By COLIN STAUB
Regulations improving work conditions for Uber and Lyft drivers will take effect Jan. 1 throughout Washington state. They include minimum per-minute, per-mile and per-trip rates drivers must be paid; paid sick leave; workers compensation; and just-cause employment protection.
The changes were adopted by state lawmakers in the 2022 legislative session, through House Bill 2076. Beginning Jan. 1, minimum rates for rideshare trips will be set by state law:
- For trips beginning in Seattle: $5.62 per trip; or $0.64 per minute and $1.50 per mile, whichever is higher.
- For trips beginning and ending outside Seattle: $3.26 per trip; or $0.37 per minute and $1.27 per mile, whichever is higher.
Drivers will also receive a minimum of one hour of paid sick time per 40 hours worked, and they can start using sick time after recording at least 90 hours on the job. Additionally, the rideshare employer will need to provide workers’ compensation coverage for drivers, though it’s only applicable during specific times on the job. Drivers will be covered from the moment they’re dispatched to a ride, to the moment that ride ends or is canceled. When drivers are not actively providing a ride or en route to pick up a passenger, they won’t be covered.
Another change offers protection against management retaliation. Washington’s Department of Labor & Industries (L&I) is contracting with the Drivers Union, a Teamsters Local 117 affiliate representing rideshare drivers, to operate a “Driver Resource Center.” According to L&I, the organization will support drivers in resolving disputes related to account deactivations. HB 2076 requires rideshare companies to collect a new $0.15 per trip fee to fund the resource center.
Backdrop: a union battle
The Drivers Union first formed as the App-Based Drivers Association in 2015, after the Seattle City Council passed an ordinance granting rideshare drivers the right to unionize. Uber and Lyft fought that ordinance in court for years, but eventually the companies and Local 117 collaborated on House Bill 2076. While the new law brings substantial benefits for workers, it also allows the rideshare companies to continue classifying them as “independent contractors” rather than “employees.” That’s an important distinction, because independent contractors are not covered by the National Labor Relations Act, so they don’t have the same federally-protected union rights as “employees.” They also aren’t covered by typical wage and hour laws or other standard workplace protections.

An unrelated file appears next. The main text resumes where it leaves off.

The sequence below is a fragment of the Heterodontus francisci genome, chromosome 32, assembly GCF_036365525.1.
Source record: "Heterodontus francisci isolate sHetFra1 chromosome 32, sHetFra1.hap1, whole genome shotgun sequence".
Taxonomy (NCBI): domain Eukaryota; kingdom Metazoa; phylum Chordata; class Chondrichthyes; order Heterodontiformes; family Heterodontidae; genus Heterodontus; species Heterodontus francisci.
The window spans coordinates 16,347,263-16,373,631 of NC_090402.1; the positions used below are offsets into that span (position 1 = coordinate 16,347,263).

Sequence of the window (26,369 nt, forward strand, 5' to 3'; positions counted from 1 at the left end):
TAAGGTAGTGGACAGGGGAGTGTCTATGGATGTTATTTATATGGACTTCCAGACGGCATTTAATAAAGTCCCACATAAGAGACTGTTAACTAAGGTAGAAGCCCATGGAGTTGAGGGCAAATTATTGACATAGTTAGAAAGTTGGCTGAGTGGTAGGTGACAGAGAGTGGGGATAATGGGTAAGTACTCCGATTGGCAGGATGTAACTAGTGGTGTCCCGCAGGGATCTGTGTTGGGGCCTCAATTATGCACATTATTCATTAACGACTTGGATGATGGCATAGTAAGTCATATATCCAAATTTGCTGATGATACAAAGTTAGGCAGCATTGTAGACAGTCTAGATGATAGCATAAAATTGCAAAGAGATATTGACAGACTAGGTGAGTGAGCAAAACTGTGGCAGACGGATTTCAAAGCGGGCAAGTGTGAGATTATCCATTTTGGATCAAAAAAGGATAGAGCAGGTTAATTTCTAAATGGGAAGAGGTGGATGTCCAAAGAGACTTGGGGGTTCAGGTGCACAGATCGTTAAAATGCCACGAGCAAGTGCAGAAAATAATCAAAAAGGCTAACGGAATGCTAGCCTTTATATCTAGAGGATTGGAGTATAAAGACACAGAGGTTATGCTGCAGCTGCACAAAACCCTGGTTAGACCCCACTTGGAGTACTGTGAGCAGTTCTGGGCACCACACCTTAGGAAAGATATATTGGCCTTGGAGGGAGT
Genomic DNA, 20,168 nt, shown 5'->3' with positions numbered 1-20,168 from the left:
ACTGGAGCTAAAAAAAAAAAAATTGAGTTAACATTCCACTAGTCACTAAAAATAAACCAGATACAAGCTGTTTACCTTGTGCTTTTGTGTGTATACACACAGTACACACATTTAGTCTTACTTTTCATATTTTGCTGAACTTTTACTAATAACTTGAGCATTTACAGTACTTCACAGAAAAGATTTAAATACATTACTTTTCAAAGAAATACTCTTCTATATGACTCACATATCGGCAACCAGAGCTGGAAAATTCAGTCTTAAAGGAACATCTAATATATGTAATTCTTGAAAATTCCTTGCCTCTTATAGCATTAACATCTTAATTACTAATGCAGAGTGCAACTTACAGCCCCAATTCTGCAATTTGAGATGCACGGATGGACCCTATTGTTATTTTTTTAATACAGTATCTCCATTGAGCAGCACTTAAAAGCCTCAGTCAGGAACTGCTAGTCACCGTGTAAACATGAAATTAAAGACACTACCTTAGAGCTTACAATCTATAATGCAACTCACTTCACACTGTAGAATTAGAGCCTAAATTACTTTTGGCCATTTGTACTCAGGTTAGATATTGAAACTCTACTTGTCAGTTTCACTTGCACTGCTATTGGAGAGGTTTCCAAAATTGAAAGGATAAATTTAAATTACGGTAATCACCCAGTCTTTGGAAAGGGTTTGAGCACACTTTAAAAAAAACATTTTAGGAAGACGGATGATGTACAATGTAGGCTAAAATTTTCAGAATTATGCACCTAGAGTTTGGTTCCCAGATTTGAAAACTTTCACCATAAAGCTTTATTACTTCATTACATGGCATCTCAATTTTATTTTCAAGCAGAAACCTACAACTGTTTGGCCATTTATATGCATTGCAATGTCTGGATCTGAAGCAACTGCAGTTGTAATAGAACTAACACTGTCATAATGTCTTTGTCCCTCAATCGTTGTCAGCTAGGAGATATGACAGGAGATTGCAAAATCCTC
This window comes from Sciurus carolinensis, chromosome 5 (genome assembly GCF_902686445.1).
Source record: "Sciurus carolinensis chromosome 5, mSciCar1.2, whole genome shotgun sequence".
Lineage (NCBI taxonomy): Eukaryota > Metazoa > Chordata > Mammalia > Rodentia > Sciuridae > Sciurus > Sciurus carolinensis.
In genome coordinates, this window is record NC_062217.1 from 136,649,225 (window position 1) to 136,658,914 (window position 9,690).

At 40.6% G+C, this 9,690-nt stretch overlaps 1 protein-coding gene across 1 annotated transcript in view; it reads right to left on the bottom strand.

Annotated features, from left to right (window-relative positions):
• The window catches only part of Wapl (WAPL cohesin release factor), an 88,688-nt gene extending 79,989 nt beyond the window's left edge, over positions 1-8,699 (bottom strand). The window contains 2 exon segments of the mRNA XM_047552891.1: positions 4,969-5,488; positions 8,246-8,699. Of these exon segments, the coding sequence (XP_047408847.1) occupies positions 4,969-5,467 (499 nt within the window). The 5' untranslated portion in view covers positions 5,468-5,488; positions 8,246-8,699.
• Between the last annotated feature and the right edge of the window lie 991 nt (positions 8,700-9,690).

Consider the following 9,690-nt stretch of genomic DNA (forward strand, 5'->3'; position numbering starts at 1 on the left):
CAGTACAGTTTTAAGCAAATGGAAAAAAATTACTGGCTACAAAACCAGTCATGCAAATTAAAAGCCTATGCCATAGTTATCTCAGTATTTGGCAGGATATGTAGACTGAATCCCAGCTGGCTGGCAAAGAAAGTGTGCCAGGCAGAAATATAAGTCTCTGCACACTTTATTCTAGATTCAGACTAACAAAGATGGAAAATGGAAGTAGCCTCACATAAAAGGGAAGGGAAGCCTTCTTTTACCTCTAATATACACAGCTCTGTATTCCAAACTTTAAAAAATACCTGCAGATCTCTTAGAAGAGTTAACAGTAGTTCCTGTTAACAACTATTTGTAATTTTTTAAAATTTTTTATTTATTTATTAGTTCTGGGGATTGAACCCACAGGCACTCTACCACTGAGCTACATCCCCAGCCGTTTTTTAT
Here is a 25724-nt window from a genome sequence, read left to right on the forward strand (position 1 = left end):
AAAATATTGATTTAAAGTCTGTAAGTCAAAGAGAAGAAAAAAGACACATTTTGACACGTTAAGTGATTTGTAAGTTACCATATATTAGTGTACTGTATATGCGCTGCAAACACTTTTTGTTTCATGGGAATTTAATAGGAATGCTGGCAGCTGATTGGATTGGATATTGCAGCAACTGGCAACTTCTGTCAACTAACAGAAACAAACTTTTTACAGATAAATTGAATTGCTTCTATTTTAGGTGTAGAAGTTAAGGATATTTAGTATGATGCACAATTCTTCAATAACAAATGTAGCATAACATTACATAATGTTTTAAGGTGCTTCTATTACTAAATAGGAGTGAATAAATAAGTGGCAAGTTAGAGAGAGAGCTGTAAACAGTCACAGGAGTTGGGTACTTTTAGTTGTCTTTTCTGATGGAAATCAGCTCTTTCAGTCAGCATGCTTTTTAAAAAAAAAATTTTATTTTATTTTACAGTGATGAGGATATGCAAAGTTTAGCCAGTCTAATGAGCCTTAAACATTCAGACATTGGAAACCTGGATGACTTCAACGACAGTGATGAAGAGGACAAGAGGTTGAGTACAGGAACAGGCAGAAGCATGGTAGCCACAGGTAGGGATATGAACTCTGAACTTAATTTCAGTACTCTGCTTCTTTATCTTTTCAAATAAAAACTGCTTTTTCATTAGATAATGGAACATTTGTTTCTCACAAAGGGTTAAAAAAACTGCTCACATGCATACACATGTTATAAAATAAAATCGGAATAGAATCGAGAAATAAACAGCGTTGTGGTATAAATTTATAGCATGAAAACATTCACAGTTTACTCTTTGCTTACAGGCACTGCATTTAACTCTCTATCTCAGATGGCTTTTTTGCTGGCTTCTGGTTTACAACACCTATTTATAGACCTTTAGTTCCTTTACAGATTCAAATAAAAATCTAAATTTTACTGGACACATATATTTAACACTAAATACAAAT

The Economic Policy Institute (EPI), a pro-labor think tank in Washington, D.C., voiced strong opposition to HB 2076. EPI acknowledged that it includes improvements for drivers, but said it gives them a “second-class status.” The bill “declares ride share drivers ‘non-employees’ for purposes of minimum wage and overtime, paid sick leave, paid family and medical leave, long-term care, and unemployment insurance—depriving them of essential protections and allowing platform companies to avoid payments to public tax and social insurance programs,” EPI wrote in a letter to lawmakers.
EPI said bills like HB 2076 would undoubtedly be pursued in other states, and the Washington legislation would become a precedent.
Still, the Local 117-affiliated Drivers Union, which advocated for the new protections, celebrated the changes, saying they give Washington the highest statewide labor standards for Uber and Lyft drivers anywhere in the country.
The changes do not apply to food service delivery workers operating through similar gig-work platforms like DoorDash or GrubHub.
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